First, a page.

Conference Expansion: A Look At How the Big 12 Can Still Be Saved

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Conference Expansion: A Look At How the Big 12 Can Still Be Saved
Jed Jacobsohn/Getty Images

The Big 12 is on the ropes right now as it fights for its conference life. “If Nebraska leaves, this conference is dead,” said an anonymous high-ranking Big 12 executive. There are reports all over the news confirming this, with talks of half the conference jumping ship to the Pac 10.

The remaining teams in the Big 12 need to act quickly if they have any hope at salvaging the battered conference. Rumors already swirl of talks including BYU and Air Force, but it will take more than that to keep the conference together.

The Big 12 has options for teams to add, but the respect of the conference will take a hit with Oklahoma and Texas heading west to the Pac 10. Even if the conference adds some new members, it still might not be enough to compete with the images and revenues of the “super-conferences”.

For several season, the non-BCS teams have said they want a legitimate shot at the BCS title. With all the expansion going on, they should get their chance. Well, that is if the Big 12 stays together. Many of these BCS busters are a perfect fit regionally to be absorbed right into the Big 12, potentially saving the conference.

The Big 12’s likely remaining members are Kansas, Kansas State, Iowa State, Baylor, and possibly Missouri. If Missouri leaves, that will be eight teams the conference is down. Could the conference add eight teams? Yes, but they probably won’t.

Here is a look at the possible candidates for a conference desperate to stay afloat.

TCU: The Horned Frogs are in Ft. Worth, right next to Dallas. This was right in the middle of former Big 12 country and will be a large market, something the conference desperately needs. TCU has been dominant in the MWC over the past few seasons and can become an instant contender in the conference.

BYU: The Cougars are very similar to TCU as far as talent level for football. They would be a very good add, and in fact have already been asked if they would be interested in joining the conference. They don’t bring much of a market for additional revenues, but will help maintain the respect of the conference.

Utah: The Utes already have shown some worth on the big stage of the BCS when they knocked off Alabama. They could be part of the four-team sweep as the Big 12 raids the Mountain West.

Boise State: The Broncos have almost become a staple in the BCS over these past five seasons. They bring a lot to the table in football, but not in much else. They are improving their academics but still have some work to do. The Big 12 needs the publicity and Boise State would provide that, making this a possible option.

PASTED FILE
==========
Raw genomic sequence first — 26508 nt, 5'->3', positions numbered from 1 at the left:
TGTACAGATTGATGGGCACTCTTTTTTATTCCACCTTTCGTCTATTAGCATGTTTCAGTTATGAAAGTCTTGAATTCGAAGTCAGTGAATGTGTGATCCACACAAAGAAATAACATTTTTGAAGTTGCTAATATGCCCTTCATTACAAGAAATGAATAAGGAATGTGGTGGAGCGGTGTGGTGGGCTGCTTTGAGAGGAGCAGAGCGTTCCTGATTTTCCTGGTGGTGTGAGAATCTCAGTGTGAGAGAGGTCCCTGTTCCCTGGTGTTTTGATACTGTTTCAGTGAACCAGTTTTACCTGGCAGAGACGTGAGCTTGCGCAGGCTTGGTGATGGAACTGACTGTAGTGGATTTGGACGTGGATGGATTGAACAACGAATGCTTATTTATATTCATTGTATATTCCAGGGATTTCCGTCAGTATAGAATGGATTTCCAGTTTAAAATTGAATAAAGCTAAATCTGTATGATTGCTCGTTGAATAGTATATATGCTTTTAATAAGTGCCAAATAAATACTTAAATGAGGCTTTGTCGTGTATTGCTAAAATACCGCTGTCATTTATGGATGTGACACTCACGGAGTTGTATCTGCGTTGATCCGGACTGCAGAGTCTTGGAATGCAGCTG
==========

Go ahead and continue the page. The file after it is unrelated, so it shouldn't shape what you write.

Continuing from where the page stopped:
Air Force: This is the second team the Big 12 is looking at officially adding. Regionally it makes sense and the Falcons bring some very respectable academic standards with them. They have been very competitive athletically and would be a decent addition to begin rebuilding the conference’s respectability.

Houston: The Cougars would jump at the chance to join the Big 12 and they would bring the Houston market with them. This would help solidify the state of Texas, along with adding TCU, and help keep the conference relevant as far as media exposure goes. Houston has been very good in Conference USA and could compete in the new Big 12, but not with the same success it’s recently had.

Notre Dame: If the Irish want to be stubborn with the Big Ten they will be left out in the cold as far as joining a conference. The Big 12 may be the only option at that point if the ACC/Big East declines them as well. The Irish bring academics, revenue, and tradition to the table. Would this be a likely addition? Probably not. But it should not be overlooked.

Cincinnati: The Bearcats may not be an automatic addition into the new ACC/Big East merger. They have good academics and a decent athletic program, but the football stadium is small and Ohio State still controls most of the state of Ohio’s revenue. Adding Cincinnati would expand the existing footprint of the struggling conference, increasing its exposure.

If the Big 12 is going to survive with its new members, conference revenue and exposure are going to be huge factors. Adding cities like Houston, Dallas/Ft. Worth, and possibly Cincinnati would be a necessity for the conference's livelihood.

The Big 12 currently has many of its games covered on ESPN and the Versus network, but with the conference splitting in half, it is very likely that Versus would cover mostly Pac 10 games. This is something Versus regularly does anyways, and with the addition of Texas and Oklahoma, that coverage would be largely focused on the Pac 10.

Bringing in a TV deal for the conference with either ESPN, Versus, or starting a Big 12 Network would be another conference necessity. The “super-conferences” will have a leg up on TV coverage, but the conference will have to at least attempt to get a contract to keep up if it has a chance at surviving.

The remaining Big 12 teams will have their work cut out in order to survive the exodus of half of the original conference’s teams. The problem is three-fold in that it needs to add multiple teams, increase the conference footprint in doing so, and increase media exposure. All three problems will have challenges, and all the problems will have to be conquered if the conference has a chance to survive.

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